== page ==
Welcome to ATD. Thank you for the query.
The death of a loved one is one of life’s most difficult experiencnces. She must be feeling isolated and alone in her grief, but having someone to lean on can help her through the grieving process.
Don’t let discomfort prevent you from reaching out to someone grieving. Now, more than ever, your support is needed. You might not know exactly what to say or what to do, but that’s okay. You don’t need to have answers or give advice. The most important thing you can do for a grieving person is to simply be there; your support and caring presence will help him or her cope with the pain and begin to heal.
There are many practical ways you can help a grieving person. You can offer to:
Shop for groceries or run errands
Drop off a casserole or other type of food
Help with funeral arrangements
Stay in her home to take phone calls and receive guests
Help with insurance forms or bills
Take care of housework, such as cleaning or laundry
Drive her wherever she needs to go
Look after her pets
Go with her to a support group meeting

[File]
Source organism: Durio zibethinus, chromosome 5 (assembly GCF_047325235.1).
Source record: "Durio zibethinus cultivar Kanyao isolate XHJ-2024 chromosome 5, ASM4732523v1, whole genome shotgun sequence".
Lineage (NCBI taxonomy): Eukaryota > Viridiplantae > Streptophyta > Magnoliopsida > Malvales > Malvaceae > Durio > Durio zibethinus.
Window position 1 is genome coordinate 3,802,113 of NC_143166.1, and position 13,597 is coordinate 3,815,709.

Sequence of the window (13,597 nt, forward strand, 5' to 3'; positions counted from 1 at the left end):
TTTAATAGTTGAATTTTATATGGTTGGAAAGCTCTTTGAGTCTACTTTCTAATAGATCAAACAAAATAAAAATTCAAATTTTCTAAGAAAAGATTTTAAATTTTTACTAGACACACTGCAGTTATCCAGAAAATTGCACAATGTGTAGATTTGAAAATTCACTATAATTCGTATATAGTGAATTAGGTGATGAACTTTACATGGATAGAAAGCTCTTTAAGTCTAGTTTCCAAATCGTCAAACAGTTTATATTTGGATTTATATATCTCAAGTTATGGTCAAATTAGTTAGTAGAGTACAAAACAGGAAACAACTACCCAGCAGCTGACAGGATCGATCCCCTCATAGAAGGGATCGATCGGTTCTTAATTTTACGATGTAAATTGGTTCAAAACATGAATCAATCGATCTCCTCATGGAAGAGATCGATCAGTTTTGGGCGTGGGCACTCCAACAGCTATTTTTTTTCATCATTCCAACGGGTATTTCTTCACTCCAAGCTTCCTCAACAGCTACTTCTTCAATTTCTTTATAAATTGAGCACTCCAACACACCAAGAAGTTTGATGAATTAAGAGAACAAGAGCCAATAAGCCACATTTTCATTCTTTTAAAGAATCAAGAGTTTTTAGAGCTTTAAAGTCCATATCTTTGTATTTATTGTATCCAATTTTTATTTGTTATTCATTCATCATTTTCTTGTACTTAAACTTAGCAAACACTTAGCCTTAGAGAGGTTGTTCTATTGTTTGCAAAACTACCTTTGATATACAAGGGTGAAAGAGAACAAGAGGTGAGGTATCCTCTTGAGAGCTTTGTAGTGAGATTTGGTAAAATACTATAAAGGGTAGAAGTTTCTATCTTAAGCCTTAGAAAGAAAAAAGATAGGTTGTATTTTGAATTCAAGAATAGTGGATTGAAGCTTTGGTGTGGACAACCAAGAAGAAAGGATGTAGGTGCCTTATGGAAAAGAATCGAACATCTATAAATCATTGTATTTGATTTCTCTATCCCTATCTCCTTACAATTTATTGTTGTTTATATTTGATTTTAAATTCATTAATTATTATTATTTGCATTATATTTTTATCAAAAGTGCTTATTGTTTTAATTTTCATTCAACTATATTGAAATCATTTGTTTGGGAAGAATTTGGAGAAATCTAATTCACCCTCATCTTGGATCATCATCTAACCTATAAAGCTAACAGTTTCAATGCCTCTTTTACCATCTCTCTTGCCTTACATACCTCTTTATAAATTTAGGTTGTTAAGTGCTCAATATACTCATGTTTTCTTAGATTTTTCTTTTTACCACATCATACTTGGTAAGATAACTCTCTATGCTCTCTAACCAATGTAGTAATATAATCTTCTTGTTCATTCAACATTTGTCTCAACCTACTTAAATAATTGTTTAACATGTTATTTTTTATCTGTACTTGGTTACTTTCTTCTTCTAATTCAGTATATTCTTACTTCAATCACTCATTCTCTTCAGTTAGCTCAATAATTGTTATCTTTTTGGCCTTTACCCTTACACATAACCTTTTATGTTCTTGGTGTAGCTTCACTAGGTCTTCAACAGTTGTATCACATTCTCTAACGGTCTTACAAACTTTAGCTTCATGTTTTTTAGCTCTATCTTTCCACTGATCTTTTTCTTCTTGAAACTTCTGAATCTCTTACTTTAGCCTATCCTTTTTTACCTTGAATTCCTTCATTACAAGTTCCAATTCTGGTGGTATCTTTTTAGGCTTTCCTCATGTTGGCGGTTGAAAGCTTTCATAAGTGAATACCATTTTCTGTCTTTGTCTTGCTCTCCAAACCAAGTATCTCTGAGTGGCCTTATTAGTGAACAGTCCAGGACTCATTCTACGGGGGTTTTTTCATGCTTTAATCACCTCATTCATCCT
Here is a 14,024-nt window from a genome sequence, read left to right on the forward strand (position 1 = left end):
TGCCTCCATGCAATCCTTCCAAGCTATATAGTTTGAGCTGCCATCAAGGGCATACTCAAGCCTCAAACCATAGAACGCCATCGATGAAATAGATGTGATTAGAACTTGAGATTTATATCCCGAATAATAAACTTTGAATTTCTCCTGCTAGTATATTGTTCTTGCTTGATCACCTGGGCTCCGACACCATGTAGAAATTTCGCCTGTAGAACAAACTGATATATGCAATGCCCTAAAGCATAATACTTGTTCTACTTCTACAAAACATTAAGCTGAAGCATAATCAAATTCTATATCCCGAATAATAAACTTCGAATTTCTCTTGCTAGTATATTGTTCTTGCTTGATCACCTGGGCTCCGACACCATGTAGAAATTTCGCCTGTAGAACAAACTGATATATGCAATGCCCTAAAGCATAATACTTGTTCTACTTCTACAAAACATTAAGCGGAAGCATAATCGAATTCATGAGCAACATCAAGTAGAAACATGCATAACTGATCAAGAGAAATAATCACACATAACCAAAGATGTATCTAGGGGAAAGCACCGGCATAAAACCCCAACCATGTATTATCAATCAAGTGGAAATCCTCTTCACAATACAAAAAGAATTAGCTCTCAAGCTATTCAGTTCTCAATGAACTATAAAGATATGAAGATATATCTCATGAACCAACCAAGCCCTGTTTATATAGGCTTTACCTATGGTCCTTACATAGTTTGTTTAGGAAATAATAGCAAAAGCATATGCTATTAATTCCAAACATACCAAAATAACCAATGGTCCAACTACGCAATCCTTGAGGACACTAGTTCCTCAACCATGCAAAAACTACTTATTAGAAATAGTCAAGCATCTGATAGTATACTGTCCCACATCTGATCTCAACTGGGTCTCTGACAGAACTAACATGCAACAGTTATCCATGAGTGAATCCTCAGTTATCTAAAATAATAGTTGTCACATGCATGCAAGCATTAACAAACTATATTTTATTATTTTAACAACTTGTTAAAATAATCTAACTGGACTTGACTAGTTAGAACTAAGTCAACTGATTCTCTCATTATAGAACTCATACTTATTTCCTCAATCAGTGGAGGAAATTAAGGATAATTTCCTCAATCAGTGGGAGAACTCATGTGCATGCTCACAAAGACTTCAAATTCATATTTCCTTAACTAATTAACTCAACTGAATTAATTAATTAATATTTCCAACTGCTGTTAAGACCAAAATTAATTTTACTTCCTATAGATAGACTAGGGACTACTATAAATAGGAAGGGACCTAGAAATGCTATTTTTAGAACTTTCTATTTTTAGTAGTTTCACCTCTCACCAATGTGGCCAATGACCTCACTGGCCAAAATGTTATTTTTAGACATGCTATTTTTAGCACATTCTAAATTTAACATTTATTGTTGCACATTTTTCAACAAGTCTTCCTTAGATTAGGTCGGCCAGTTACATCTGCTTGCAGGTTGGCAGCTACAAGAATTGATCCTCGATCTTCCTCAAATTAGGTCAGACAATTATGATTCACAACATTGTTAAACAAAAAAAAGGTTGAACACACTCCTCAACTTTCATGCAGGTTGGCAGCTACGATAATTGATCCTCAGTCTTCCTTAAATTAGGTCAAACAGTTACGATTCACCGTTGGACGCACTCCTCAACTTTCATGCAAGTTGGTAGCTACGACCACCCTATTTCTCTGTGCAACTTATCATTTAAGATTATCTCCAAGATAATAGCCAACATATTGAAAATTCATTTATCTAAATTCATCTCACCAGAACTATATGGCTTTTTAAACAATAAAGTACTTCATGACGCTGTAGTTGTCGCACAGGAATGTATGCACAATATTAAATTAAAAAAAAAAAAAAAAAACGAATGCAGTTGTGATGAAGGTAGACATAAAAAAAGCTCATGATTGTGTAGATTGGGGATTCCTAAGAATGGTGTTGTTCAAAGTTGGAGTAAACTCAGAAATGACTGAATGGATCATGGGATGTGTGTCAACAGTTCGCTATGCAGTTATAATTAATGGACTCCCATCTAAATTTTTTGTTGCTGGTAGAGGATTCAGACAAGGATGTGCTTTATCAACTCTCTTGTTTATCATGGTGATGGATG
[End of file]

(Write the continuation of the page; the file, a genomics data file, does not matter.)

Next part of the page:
Accompany her on a walk
Take her to lunch or a movie
Share an enjoyable activity (game, puzzle, art project)
It’s common for a grieving person to feel depressed, confused, disconnected from others, or like he or she is going crazy. But if the bereaved person’s symptoms don’t gradually start to fade—or they get worse with time—this may be a sign that normal grief has evolved into a more serious problem, such as clinical depression.
Encourage the grieving person to seek professional help if you observe any of the following warning signs after the initial grieving period—especially if it’s been over two months since the death.
Difficulty functioning in daily life
Extreme focus on the death
Excessive bitterness, anger, or guilt
Neglecting personal hygiene
Alcohol or drug abuse
Inability to enjoy life
Withdrawing from others
Constant feelings of hopelessness
Talking about dying or suicide
Hope this helps. Take care.
These Q&A’s are for educational purposes and should not be relied upon as a substitute for medical advice you may receive from your physician. If you have a medical emergency, please call 911. These answers do not constitute or initiate a patient/doctor relationship.